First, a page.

How It Works
Let's face it—the Winter Olympics has traditionally had a very old vibe. The iconic athletes even trend old—Bonnie Blair with her glorious mullet and Dave Jansen, baby in tow for a victory lap, come immediately to mind.
Enter the X Games.
This year a whopping 10 events will be contested in the broad category of freestyle skiing, the same number as its older Alpine brethren. These are the hotdoggers and daredevils, the skiers often in it for style points as much as they are ruthless competition.
"We're not really athletes," American skier Tom Wallisch joked with Us magazine. "I get out of breath quickly."
British slopestyle contender James Woods agrees, telling the BBC ""It is a little weird suddenly becoming called an athlete."
Athletes or not, freestyle skiing is an amazing spectacle. It can be roughly divided into four categories.
In the moguls, the skiing is about both speed and style. The athletes, wearing knee pads that stand out from their ski suits, head down a bumpy course. While speed is a factor in the scoring, controlled turns and jumping technique make up the bulk of the scores. High speed turns and two jumps add to the degree of difficulty.
Aerialists are like gymnasts on skis, often reaching up to five stories in height on their incredible jumps. You don't necessarily need to be a world-class skier in any traditional sense to compete in the aerials. Speed and technique don't count. Sticking the landing and pulling off some serious in-air contortions do.
Skiers also need the mental strength to change things up at the last moment. Coaches often call audibles at the last minute, determining which tricks to try based on opponents' scores. Aerial specialists are nothing if not adaptable.
How to Win
In the aerials, height and distance count for 20 percent of your score, execution and form 50 percent and the landing 30 percent. Competitors get two jumps in the qualifying round. The top 12 skiers perform two more jumps to determine the winner.
The two jumps account for 25 percent of a skier's score in the moguls. An additional 25 percent is awarded based on your time from start to finish. The remaining 50 percent is awarded based on a skier's ability to maintain a clean line during turns on the way down the course.
In the ski cross, the top 32 competitors are determined based on time trials. They then race down a 1,000-meter course littered with jumps and obstacles both man-made and natural in a series of four-person knockout races. Two skiers move on, while two are eliminated, until four racers remain to compete for a medal.
Slopestyle requires skiers to perform tricks on a series of pipes, rails and jumps where they are judged based on the technique and degree of difficulty. Skiers perform two runs in an elimination round, with survivors completing two more runs in the finals.
Athletes in the halfpipe perform a cornucopia of twists, flips and jumps while skiing a halfpipe. Scores will be based on height, takeoffs and degree of difficulty. The elimination and final round both include two runs for each skier.
Extreme skiing is nothing new. It dates back to the early 1900s when Alpine competitors would spice up some of their competitions with a bit of artistry. By the 1920s, trick shows were a part of almost any major event.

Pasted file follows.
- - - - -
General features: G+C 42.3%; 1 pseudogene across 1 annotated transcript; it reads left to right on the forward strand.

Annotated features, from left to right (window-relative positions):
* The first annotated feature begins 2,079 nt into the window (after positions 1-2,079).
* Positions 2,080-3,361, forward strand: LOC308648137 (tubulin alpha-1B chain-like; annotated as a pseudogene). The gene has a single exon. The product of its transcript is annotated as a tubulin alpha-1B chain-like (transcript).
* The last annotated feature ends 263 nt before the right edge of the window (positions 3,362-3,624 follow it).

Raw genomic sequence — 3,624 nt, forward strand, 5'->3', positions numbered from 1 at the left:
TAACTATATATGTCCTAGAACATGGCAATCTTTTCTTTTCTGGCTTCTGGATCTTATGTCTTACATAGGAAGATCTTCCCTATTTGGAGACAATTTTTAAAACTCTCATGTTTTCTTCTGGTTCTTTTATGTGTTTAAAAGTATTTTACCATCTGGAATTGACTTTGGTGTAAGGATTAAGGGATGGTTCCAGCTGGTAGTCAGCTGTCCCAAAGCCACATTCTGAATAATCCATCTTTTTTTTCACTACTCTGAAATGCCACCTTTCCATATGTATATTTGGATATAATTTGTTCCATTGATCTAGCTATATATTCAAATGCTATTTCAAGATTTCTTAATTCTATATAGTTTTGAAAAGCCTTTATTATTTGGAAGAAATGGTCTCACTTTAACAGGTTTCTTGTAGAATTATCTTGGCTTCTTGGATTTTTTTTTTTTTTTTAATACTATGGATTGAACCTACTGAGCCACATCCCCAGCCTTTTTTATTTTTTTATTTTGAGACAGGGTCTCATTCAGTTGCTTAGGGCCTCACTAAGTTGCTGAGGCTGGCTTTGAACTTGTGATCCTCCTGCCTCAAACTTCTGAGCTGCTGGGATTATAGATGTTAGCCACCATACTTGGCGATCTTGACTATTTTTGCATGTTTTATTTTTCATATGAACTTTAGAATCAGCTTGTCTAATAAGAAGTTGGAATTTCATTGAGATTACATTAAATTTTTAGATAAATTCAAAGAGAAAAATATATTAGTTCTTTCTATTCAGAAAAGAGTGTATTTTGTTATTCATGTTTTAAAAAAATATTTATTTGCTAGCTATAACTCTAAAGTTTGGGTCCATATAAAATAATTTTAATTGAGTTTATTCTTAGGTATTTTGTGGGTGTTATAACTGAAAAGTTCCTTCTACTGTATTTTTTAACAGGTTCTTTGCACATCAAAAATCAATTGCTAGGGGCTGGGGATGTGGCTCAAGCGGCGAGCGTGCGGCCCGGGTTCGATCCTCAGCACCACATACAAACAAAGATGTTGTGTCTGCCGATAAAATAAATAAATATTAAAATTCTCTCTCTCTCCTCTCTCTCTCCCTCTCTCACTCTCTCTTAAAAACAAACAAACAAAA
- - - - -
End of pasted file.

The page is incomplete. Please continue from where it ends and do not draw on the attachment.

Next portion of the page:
Because of the X Games, though, freestyle skiing feels young. Organizers aren't dumb. Already battling disinterest in the vast swaths of the world that are predominantly sun-drenched, they knew they couldn't afford to lose young viewers as well.
The solution was obvious. While the moguls became an Olympic event in 1992 and the aerials in 1994, it wasn't quite enough. Skiing was passing the Olympics by. There was a popular niche winter sports extravaganza that was already defying the odds and maintaining interest even in non-Olympic years.
There's a revolution on the slopes, and the Olympics have decided to acquiesce rather than fight. To their credit, the IOC added ski cross for 2010 and slopestyle and halpipe for Sochi.
Could You Do It?
If you are a skier, and you are under 40, you may already be doing it in some form. Snowboard and freestyle skiing may be the wave of the future.
"It would be boring to just ski down the slope," Verneri Hannula, one of the stars of Real Skifi, told CNN. "That's why we like to do tricks. When we do tricks, the only limit is our imagination."
Verdict: You could do some of it, but there would be major bumps and bruises.
Skiers to Watch
American David Wise is expected to take home gold in the halfpipe, where he's been dominant in X Games competition.
"When I first won the X Games, I wrote on my jacket, 'embrace the opportunity,' with a paint marker so that I would remind myself every time before I dropped in," Wise told ABC. "It's not about winning or losing or what people think of you. It's about you going out and doing what you love to do, your art."
In the aerials, China has come to the fore, with teammates Qi Guangpu and Jia Zongyang expected to battle for the top spot on the men's side, while Xu Mengtao is a promising prospect who may challenge established women stars.
Hannah Kearney and Heather McPhie are the most likely medal hopefuls among the American women. The two are among the best in the world in the moguls, where Kearney is the defending champion.
"I know everyone wants to beat me even more," she told the Los Angeles Times. "I know there’s no place to go at the top but to fall or to stay there."